Principles of Torque Production
In the earlier section, we saw how a rotating flux is produced. Now let us consider a rotor, which is placed in this field. Let the rotor have a coil such that the coil sides are placed diametrically opposite each other. This is shown in the fig. 1. Since the flux generated by the stator rotates flux linked by this rotor coil also changes.
Figure 1: A Coil on the rotor
Since the flux pattern is varying sinusoidally in space, as the flux waveform rotates, the flux linkage varies sinusoidally. The rate of variation of this flux linkage will then be equal to the speed of rotation of the air gap flux produced. This sinusoidal variation of the flux linkage produces a sinusoidal induced emf in the rotor coil. If the coil is short circuited, this induced emf will cause a current flow in the coil as per Lenz’s law.
Now imagine a second coil on the rotor whose axis is 120� away from the first. This is shown in fig. 2. The flux linkage in this coil will also vary sinusoidally with respect to time and therefore cause an induced voltage varying sinusoidally with time. However the flux linkages in these two coils will have a phase difference of 120� (the rotating flux wave will have to travel 120� in order to cause a similar flux linkage variation as in the first coil), and hence the time varying voltages induced in the coils will also have a 120� phase difference.
A third coil placed a further 120� away is shown in fig. 3. This will have a time varying induced emf lagging 240� in time with respect to the first.
When these three coils are shorted upon themselves currents flow in them as per Lenz’s law. The mechanism by which torque is produced may now be understood as follows. The diagram in fig. 4 shows a view of the rotor seen from one end. Positive current is said to
Figure 2: A coil displaced 120� from the first
flow in these coils when current flows out of the page in a, b, c conductors and into a', b' and c' respectively.
If we look at the voltage induced in these coils as phasors, the diagram looks as shown in fig. 5. The main flux is taken as the reference phasor. Considering that the induced emf is —dψ/dt where ψ is the flux linkage, the diagram is drawn as shown.
As usual, the horizontal component of these phasors gives the instantaneous values of the induced emf in these coils.
Let these coils be purely resistive. Then these emf phasors also represent the currents flowing in these coils. If we consider the instant t = 0, it can be seen that
These currents act to produce mmf and flux along the axes of the respective coils. Let us consider the space around b' and c coil sides. The situation is shown in fig. 6.
The resulting flux pattern causes a tendency to move in the anticlockwise direction. This is easy to see through the so called whiplash rule. Alternatively, since the force on a current
Figure 3: A coil displaced 240◦ from the ﬁrst
Figure 4: Coils on the rotor
carrying conductor is , it can be seen that the torque produced tends to rotate the rotor counter-clockwise. The magnitude of the torque would increase with the current magnitude in the coils. This current is in turn dependent on the magnitude of the main field flux and its speed of rotation. Therefore one may say that motion of the main field tends to drag the rotor along with it.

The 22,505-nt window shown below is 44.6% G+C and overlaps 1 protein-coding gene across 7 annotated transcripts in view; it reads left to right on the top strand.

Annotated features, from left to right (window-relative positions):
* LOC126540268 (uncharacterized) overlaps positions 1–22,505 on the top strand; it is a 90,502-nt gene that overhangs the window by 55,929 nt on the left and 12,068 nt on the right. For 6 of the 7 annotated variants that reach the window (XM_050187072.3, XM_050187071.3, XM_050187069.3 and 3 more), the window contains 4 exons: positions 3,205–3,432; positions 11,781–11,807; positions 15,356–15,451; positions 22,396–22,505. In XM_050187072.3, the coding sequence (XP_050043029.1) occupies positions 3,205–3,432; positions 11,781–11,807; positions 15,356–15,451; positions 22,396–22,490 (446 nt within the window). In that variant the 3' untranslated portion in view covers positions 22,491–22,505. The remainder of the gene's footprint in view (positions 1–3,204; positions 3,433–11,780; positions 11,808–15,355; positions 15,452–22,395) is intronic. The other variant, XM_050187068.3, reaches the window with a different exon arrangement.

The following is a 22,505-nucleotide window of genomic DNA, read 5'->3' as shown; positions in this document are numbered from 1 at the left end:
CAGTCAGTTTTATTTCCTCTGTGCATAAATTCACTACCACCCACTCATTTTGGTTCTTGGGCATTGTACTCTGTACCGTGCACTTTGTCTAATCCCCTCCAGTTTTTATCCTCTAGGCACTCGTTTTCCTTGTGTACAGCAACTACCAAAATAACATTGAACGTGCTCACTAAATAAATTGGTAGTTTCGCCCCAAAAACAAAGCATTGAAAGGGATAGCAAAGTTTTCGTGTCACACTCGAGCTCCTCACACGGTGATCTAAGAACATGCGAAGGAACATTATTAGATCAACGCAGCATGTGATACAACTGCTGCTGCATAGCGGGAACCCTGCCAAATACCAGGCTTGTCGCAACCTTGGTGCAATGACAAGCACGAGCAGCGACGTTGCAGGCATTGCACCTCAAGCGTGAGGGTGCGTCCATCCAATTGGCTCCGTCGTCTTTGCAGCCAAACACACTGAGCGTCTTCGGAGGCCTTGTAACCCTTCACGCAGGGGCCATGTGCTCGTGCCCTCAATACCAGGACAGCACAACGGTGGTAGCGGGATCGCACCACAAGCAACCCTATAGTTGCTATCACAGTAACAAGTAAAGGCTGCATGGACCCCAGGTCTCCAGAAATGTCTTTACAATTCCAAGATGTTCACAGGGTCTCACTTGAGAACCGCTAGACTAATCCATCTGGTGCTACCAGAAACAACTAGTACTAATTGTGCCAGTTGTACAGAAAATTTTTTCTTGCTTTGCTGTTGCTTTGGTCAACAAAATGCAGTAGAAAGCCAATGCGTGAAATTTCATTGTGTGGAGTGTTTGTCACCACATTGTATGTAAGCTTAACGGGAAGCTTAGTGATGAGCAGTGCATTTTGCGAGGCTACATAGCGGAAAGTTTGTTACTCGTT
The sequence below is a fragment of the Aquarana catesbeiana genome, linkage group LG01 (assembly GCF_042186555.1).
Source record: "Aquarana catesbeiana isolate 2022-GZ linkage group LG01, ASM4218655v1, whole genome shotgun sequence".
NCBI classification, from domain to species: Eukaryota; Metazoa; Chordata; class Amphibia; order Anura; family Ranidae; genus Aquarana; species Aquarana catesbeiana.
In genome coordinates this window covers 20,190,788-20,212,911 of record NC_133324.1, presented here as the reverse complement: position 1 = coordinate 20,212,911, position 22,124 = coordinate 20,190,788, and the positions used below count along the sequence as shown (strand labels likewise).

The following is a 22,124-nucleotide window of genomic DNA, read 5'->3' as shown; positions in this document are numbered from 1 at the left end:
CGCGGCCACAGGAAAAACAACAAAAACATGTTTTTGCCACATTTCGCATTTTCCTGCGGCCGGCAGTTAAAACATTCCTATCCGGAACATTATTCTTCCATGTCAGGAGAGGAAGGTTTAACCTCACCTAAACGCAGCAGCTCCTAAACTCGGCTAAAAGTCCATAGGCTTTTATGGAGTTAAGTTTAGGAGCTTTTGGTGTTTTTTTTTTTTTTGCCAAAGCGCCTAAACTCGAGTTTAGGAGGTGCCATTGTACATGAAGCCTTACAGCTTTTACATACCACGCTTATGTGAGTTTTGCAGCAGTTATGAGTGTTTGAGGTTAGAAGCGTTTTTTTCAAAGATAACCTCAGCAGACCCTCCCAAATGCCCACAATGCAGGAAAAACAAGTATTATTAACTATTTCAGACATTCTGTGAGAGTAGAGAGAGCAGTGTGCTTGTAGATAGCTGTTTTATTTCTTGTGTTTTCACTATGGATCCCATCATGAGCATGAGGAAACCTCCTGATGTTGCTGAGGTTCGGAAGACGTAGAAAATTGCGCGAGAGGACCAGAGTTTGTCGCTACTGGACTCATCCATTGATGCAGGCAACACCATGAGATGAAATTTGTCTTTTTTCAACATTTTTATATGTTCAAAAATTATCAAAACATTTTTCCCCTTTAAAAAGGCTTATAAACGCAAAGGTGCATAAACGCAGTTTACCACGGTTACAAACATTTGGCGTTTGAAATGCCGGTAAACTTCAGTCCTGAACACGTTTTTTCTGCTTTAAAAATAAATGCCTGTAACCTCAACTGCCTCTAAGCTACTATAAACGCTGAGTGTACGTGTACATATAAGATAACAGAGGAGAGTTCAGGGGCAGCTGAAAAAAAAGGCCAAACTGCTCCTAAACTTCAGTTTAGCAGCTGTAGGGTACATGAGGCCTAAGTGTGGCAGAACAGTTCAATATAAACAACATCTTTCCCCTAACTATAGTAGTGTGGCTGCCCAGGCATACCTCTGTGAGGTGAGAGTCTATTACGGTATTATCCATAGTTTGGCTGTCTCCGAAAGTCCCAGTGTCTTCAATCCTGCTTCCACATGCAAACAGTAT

When the rotor is free to move and begins moving, the motion reduces the relative speed between the main field and the rotor coils. Less emf would therefore be induced and the torque would come down. Depending on the torque requirement for the load, the difference in speed between the rotor and the main field settles down at some particular value.
From the foregoing, the following may be noted.
1. The torque produced depends on a non-zero relative speed between the ﬁeld and the rotor.
Figure 5: EMF induced in the coils : Resistive rotor
Figure 6: Flux around conductors : Resistive rotor
2. It is therefore not possible for the rotor to run continuously at the same speed of the ﬁeld. This is so because in such a condition, no emf would be induced in the rotor and hence no rotor current, no torque.
3. The frequency of currents induced in the rotor coils and their magnitude depends on this diﬀerence in speed.
These are important conclusions. The speed of the main field is known as the synchronous speed, ns. If the actual speed of the rotor is nr then the ratio
is known as slip and is frequently expressed as a percentage. Typically induction machines
are designed to operate at about less than 4 percent slip at full load.
It is instructive to see the situation if the rotor resistance is neglected and is considered to be purely inductive. The phasor diagram of voltages and the currents would then look as shown in fig. 7.
Figure 7: EMF induced in coils : Inductive rotor
At t = 0, one can see that current in a phase coil is at negative maximum, while b and c phases have positive current of 0.5 units. Now if we consider the current flux profiles at coil sides a, b' , c, the picture that emerges is shown in fig. 8.
Since main flux at the a coil side is close to zero, there is very little torque produced from there. There is a tendency to move due to the b and c coil sides, but they are in opposite directions however. Hence there is no net torque on the rotor. This brings up another important conclusion — the resistance of the rotor is an important part of torque production in the induction machine. While a high resistance rotor is better suited for torque production, it would also be lossy.
Figure 8: Flux around conductors : Inductive rotor